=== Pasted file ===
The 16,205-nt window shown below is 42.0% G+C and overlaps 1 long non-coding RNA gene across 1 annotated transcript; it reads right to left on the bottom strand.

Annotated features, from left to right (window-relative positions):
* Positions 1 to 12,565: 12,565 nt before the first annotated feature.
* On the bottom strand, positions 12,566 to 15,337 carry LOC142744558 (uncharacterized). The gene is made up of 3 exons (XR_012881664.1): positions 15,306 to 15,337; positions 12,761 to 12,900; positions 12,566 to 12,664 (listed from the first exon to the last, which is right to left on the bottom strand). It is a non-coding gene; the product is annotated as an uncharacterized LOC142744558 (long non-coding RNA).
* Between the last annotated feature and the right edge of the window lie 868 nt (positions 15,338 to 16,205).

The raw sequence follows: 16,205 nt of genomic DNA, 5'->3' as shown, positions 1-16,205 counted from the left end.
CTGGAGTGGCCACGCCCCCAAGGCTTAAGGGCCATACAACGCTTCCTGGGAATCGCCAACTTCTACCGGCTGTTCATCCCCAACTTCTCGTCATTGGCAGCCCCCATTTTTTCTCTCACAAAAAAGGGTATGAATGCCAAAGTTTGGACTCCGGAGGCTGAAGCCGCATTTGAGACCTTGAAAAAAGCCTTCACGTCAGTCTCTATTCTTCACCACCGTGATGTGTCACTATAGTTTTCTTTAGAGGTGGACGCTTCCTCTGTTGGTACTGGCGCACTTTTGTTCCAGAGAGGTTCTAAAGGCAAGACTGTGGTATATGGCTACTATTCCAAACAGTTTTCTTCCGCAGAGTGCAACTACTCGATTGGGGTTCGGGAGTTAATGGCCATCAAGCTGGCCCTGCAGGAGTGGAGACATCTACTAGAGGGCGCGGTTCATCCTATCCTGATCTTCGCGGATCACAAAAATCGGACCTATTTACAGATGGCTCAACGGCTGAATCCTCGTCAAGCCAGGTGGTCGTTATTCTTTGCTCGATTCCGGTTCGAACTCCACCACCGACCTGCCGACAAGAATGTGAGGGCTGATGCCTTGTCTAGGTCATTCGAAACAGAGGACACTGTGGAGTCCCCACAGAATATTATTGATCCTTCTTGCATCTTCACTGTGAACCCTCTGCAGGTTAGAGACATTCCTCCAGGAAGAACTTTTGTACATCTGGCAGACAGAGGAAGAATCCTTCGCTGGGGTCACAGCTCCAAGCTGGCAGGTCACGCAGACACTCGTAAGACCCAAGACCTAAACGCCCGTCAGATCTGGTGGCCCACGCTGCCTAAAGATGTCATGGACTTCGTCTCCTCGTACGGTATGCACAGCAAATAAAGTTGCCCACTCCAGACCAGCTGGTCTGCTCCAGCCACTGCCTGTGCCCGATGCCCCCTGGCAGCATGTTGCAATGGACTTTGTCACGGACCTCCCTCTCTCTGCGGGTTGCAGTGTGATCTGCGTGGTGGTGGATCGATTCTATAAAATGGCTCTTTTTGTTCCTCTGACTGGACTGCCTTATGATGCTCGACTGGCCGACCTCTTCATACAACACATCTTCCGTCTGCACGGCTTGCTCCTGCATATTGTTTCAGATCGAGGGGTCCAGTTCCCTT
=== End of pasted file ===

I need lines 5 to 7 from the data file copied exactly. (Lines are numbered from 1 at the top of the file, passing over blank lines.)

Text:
* Between the last annotated feature and the right edge of the window lie 868 nt (positions 15,338 to 16,205).

The raw sequence follows: 16,205 nt of genomic DNA, 5'->3' as shown, positions 1-16,205 counted from the left end.
CTGGAGTGGCCACGCCCCCAAGGCTTAAGGGCCATACAACGCTTCCTGGGAATCGCCAACTTCTACCGGCTGTTCATCCCCAACTTCTCGTCATTGGCAGCCCCCATTTTTTCTCTCACAAAAAAGGGTATGAATGCCAAAGTTTGGACTCCGGAGGCTGAAGCCGCATTTGAGACCTTGAAAAAAGCCTTCACGTCAGTCTCTATTCTTCACCACCGTGATGTGTCACTATAGTTTTCTTTAGAGGTGGACGCTTCCTCTGTTGGTACTGGCGCACTTTTGTTCCAGAGAGGTTCTAAAGGCAAGACTGTGGTATATGGCTACTATTCCAAACAGTTTTCTTCCGCAGAGTGCAACTACTCGATTGGGGTTCGGGAGTTAATGGCCATCAAGCTGGCCCTGCAGGAGTGGAGACATCTACTAGAGGGCGCGGTTCATCCTATCCTGATCTTCGCGGATCACAAAAATCGGACCTATTTACAGATGGCTCAACGGCTGAATCCTCGTCAAGCCAGGTGGTCGTTATTCTTTGCTCGATTCCGGTTCGAACTCCACCACCGACCTGCCGACAAGAATGTGAGGGCTGATGCCTTGTCTAGGTCATTCGAAACAGAGGACACTGTGGAGTCCCCACAGAATATTATTGATCCTTCTTGCATCTTCACTGTGAACCCTCTGCAGGTTAGAGACATTCCTCCAGGAAGAACTTTTGTACATCTGGCAGACAGAGGAAGAATCCTTCGCTGGGGTCACAGCTCCAAGCTGGCAGGTCACGCAGACACTCGTAAGACCCAAGACCTAAACGCCCGTCAGATCTGGTGGCCCACGCTGCCTAAAGATGTCATGGACTTCGTCTCCTCGTACGGTATGCACAGCAAATAAAGTTGCCCACTCCAGACCAGCTGGTCTGCTCCAGCCACTGCCTGTGCCCGATGCCCCCTGGCAGCATGTTGCAATGGACTTTGTCACGGACCTCCCTCTCTCTGCGGGTTGCAGTGTGATCTGCGTGGTGGTGGATCGATTCTATAAAATGGCTCTTTTTGTTCCTCTGACTGGACTGCCTTATGATGCTCGACTGGCCGACCTCTTCATACAACACATCTTCCGTCTGCACGGCTTGCTCCTGCATATTGTTTCAGATCGAGGGGTCCAGTTCCCTT